For a project that ostensibly sees a meeting between Jess Franco, a bunch of money and The Marquis DeSade, I’m sad to report that ‘Justine’ is staggeringly un-erotic. You get some dream sequence flogging during the Kinski scenes, intermittent boobs elsewhere, but beyond that we’re in ‘sizzle not the steak’ territory here really. Dated nudge-wink type crap and tame jabs at authority that might have passed for ‘satirical’ in the 1780s predominate, and Jess only seems to work up any real enthusiasm during a brief visit to Jack Palance’s sex dungeon, where we get to witness a bit of sexy acupuncture (a motif that was to turn up again in a number of Franco’s later, more explicit films), spilling over into a super-imposition heavy psychedelic montage and… wow, I just typed the words “Jack Palance’s sex-dungeon”. But I’m afraid I’m still only giving this 2/5.

Nothing doing. Admittedly, it’s not supposed to be a horror film, but by the standards of any genre, much of the movie is blandly photographed and horribly over-lit, and although the production seems to have a bit of cash behind it, most of the sets and costumes still end up looking like a West End musical. Again, best advice is to fast forward straight to the Palance section, which at least has cool lighting and echoy psychotronic music, and Howard Vernon smirking in a really terrible wig. 1/5

Pulp Thrills:
Perhaps if for some reason you’re totally obsessed with powdered wigs, hoop dresses and second rate 18th century bawdiness, you might get some fun out of this…? If so, I wish you all the best. Just in general. 1/5

Altered States:
The only psychotropic effect you’re likely to experience during ‘Justine’ is unquiet sleep, haunted by candy-coloured annoyance. Did I mention it’s over TWO HOURS long..? Christ. I know from my descriptions above it maybe kinda sounds like fun, but even by Franco standards this thing drags like a bastard. 1/5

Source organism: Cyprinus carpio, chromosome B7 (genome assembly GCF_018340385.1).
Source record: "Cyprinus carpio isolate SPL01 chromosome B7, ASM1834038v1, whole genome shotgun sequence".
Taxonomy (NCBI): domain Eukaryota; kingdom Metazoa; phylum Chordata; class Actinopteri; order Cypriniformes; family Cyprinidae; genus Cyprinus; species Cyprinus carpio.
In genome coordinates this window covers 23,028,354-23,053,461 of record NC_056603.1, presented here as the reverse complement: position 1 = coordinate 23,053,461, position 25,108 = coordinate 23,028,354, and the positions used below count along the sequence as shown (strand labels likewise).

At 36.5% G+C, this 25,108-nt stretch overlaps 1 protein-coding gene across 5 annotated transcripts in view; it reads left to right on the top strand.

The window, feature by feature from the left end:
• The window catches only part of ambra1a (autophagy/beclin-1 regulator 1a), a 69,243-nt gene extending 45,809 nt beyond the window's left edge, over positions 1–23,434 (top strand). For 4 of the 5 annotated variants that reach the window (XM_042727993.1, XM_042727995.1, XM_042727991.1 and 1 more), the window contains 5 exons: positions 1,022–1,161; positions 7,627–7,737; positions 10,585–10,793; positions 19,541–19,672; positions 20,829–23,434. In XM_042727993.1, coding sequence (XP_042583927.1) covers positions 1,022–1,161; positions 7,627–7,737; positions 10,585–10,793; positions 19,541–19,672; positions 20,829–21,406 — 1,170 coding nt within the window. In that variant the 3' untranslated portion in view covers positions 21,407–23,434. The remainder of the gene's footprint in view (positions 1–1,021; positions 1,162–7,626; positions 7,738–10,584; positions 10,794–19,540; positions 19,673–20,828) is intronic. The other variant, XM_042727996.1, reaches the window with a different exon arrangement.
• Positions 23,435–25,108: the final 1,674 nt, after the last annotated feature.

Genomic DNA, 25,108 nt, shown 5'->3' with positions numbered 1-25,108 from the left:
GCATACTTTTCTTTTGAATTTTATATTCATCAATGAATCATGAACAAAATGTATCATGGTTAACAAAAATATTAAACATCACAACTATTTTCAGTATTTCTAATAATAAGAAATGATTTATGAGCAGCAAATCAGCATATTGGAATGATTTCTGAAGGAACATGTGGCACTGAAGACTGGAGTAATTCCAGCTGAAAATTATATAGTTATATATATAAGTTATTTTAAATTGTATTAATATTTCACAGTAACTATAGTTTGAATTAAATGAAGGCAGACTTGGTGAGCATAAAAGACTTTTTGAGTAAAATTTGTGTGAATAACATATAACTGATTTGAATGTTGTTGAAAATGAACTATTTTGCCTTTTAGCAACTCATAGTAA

Much of the film is shot on sets, and pretty dodgy looking ones at that. In between however, we can at least enjoy some extensive location work in and around Barcelona, with Franco presumably using the clout that accompanies a modestly budgeted historical epic to shoot beside the fountains in the Parc de Montjuïc and the magnificent frontage of the Palau Nacional, in addition to the more traditional b-movie surroundings of a ruined abbey, a clifftop fort masquerading as a Parisian women’s prison and… oh look, a beautifully strange looking Gaudi-designed folly/gatehouse type thing! Bonus points for that. 3/5

A textbook example of the way that period settings, literary subject matter and relatively big budgets stymied Franco’s creativity, his direction here is workmanlike at best, so lacking in all the things that usually make his films enjoyable, he might as well have not even bothered turning up. I mean, there are better people to hire if you just want someone to point the camera in the right direction, y’know?

Franco completists and those who’ve picked this up on one of the Anchor Bay box-sets might want to give it a go for the Palance sequence, which is a pretty good laugh with a few recognisably Franco moments, but aside from that, this is an extremely poor effort, and even a score from the usually reliably bad-ass Bruno Nicolai turns out to be overblown orchestral rubbish. Offered a choice between watching this and reading the book, my money’s on doing neither and just listening to The Rangers song a hundred times.

1 comment:

Soukesian said...

Another excellent review. This title seems to turn up rather a lot, but I'll move it down my list on your estimation, despite the powdered wigs, hoop dresses and second rate 18th century bawdiness, all of which would normally capture my interest.